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#33 User is offline   axman 

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Posted 2019-April-22, 10:07

View Postbarmar, on 2019-April-20, 17:46, said:

If LHO actually has something to think about, he'll use the required time for his thinking. He doesn't need to measure the time. It's not like it has to be exactly 10 seconds, since no one is holding a stop-watch to him.

If he doesn't have anything to think about, it shouldn't be hard for him to measure the time while pretending to think.

In my experience, players never take the full 10 seconds. Most players don't pause at all (and they didn't when STOP cards were used, either); the ones who do just pause for about 4-5 seconds I think. This is long enough to be noticeably slower than normal tempo.

10 seconds is a really long time when nothing is happening. In a normal situation, you'd probably think that they didn't notice that it's their turn to bid.

I doubt that I am in your experience. I do not attempt to 'mentally' keep track of the length of my pause. I do aim for a 12 sec pause (my experience is that it has the effect of reducing dramatically the length of the pauses of the other three). Thus I am usually at least 10 sec and rarely as much as 15 sec. It can be said that my skip bid pause does not burden me while benefitting all the players.
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#34 User is offline   barmar 

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Posted 2019-April-22, 13:37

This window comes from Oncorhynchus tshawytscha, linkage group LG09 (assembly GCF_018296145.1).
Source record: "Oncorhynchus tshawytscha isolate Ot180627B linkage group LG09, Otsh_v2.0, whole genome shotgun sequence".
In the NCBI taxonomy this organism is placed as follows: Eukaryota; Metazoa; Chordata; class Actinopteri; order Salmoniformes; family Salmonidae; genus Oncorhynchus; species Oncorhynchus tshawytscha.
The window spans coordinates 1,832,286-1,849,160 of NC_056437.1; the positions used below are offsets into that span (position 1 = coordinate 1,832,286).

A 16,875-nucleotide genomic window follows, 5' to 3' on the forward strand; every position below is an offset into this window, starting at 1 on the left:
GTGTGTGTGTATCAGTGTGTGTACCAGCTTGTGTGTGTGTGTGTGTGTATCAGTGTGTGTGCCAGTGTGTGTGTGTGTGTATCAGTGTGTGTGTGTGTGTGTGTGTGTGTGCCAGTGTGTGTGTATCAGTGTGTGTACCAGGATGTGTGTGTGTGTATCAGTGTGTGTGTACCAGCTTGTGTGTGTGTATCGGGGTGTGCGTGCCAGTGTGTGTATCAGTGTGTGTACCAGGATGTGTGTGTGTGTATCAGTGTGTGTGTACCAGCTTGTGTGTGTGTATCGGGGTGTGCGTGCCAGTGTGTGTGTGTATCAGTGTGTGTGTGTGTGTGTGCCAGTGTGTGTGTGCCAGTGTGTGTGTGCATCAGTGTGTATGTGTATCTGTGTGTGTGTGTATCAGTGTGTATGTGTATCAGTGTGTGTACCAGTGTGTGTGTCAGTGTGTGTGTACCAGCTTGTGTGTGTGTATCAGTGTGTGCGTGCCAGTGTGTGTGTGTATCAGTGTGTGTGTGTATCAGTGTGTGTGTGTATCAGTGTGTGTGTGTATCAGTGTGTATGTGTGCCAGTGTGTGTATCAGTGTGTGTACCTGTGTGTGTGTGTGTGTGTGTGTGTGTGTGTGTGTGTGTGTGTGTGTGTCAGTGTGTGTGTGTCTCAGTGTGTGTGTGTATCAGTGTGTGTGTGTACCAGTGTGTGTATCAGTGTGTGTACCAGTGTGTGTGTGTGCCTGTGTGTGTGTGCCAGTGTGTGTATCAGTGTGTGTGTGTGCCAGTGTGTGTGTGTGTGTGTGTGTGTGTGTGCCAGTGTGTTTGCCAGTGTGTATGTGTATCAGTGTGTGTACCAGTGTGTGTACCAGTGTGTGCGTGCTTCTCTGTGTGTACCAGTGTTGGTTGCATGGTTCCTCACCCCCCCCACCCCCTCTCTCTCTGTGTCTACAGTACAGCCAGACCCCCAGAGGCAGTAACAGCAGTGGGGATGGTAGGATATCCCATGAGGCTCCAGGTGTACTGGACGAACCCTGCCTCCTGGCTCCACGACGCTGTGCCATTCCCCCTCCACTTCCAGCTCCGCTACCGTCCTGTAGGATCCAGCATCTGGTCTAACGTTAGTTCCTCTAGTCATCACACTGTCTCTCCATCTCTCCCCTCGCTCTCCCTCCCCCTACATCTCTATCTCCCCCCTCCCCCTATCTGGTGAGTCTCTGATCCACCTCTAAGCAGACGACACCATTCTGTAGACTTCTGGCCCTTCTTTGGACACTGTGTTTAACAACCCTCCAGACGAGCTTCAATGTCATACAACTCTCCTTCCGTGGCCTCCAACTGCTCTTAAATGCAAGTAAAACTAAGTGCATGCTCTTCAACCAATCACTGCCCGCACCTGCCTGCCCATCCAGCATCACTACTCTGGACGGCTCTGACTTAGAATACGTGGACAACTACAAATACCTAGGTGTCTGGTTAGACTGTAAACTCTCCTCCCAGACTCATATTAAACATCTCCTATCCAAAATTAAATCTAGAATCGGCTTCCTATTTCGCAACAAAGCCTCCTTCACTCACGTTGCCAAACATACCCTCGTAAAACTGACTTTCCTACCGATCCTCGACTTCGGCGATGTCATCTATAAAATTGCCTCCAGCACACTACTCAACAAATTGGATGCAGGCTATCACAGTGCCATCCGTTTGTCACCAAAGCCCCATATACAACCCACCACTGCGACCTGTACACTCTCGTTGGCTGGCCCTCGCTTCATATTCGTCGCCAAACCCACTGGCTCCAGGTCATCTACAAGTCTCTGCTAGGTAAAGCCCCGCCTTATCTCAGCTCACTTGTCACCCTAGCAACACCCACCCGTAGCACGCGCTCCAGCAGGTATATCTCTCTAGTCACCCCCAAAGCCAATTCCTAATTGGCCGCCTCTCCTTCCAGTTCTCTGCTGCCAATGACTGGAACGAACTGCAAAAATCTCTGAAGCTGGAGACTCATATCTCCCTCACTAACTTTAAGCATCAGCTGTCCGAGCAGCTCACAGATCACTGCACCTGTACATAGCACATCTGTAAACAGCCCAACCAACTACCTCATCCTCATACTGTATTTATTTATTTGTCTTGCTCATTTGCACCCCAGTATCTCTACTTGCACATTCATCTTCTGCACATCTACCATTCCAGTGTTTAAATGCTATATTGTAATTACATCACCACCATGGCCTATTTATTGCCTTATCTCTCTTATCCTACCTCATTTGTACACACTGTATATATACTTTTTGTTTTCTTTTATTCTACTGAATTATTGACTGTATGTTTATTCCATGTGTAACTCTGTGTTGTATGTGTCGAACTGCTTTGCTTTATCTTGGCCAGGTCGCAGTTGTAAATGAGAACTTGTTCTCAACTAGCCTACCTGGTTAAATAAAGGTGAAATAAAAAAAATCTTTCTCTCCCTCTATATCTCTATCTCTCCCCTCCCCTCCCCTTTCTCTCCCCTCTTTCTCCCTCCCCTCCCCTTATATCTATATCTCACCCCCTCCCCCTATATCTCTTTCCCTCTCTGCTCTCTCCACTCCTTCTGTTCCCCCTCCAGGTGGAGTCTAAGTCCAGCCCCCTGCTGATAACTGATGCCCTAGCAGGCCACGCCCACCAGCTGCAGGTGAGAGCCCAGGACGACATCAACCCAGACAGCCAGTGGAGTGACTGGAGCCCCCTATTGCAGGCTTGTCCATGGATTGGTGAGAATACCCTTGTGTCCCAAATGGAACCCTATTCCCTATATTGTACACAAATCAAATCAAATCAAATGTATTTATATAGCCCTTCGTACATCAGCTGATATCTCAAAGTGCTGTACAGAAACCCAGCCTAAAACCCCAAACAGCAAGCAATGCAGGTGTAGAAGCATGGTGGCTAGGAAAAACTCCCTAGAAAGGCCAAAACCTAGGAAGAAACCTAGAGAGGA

View Postblackshoe, on 2019-April-21, 10:31, said:

That's the point, isn't it?

I'm not sure.

If someone really has a hard decision, I think they'll take more than 10 seconds, and you can usually tell that they're stuck (they fidget, furrow their brow, etc.).

If someone doesn't have anything to think about, making them pause 10 seconds doesn't remove the UI, unless you think the fact that 10 seconds seems like an eternity allows it to be mistaken for the above tank.

You would be correct if they can usually decide what to do in less than 10 seconds. In that case, forcing them to take 10 seconds every time removes the UI. This assumes they're also able to mask the difference in mannerisms. I try to do things like tilt my head to give the impression of decision-making, but I'm sure it's an obvious fake; I have no idea what I do when I'm actually thinking, because I'm too busy thinking to monitor my behavior.

#35 User is offline   barmar 

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Posted 2019-April-22, 14:08

I know I'm partially to blame, but we should probably put a stop to this tangent.

Every thread that involves some irregularity in procedure related to the STOP card inevitably turns into a discussion of the merits of the STOP card and each country's regulations of it. It's always the same arguments, no new light is ever shone.

#36 User is offline   gordontd 

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Posted 2019-April-23, 00:16

View Postbarmar, on 2019-April-22, 14:08, said:

I know I'm partially to blame, but we should probably put a stop to this tangent.

Every thread that involves some irregularity in procedure related to the STOP card inevitably turns into a discussion of the merits of the STOP card and each country's regulations of it. It's always the same arguments, no new light is ever shone.

If we had a ban on using the words "ACBL", "Norway" and "Stop" in any combination, this wouldn't happen.
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#37 User is offline   barmar 

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Posted 2019-April-23, 08:42

View Postgordontd, on 2019-April-23, 00:16, said:

If we had a ban on using the words "ACBL", "Norway" and "Stop" in any combination, this wouldn't happen.

I'll look into updating the censored word list :)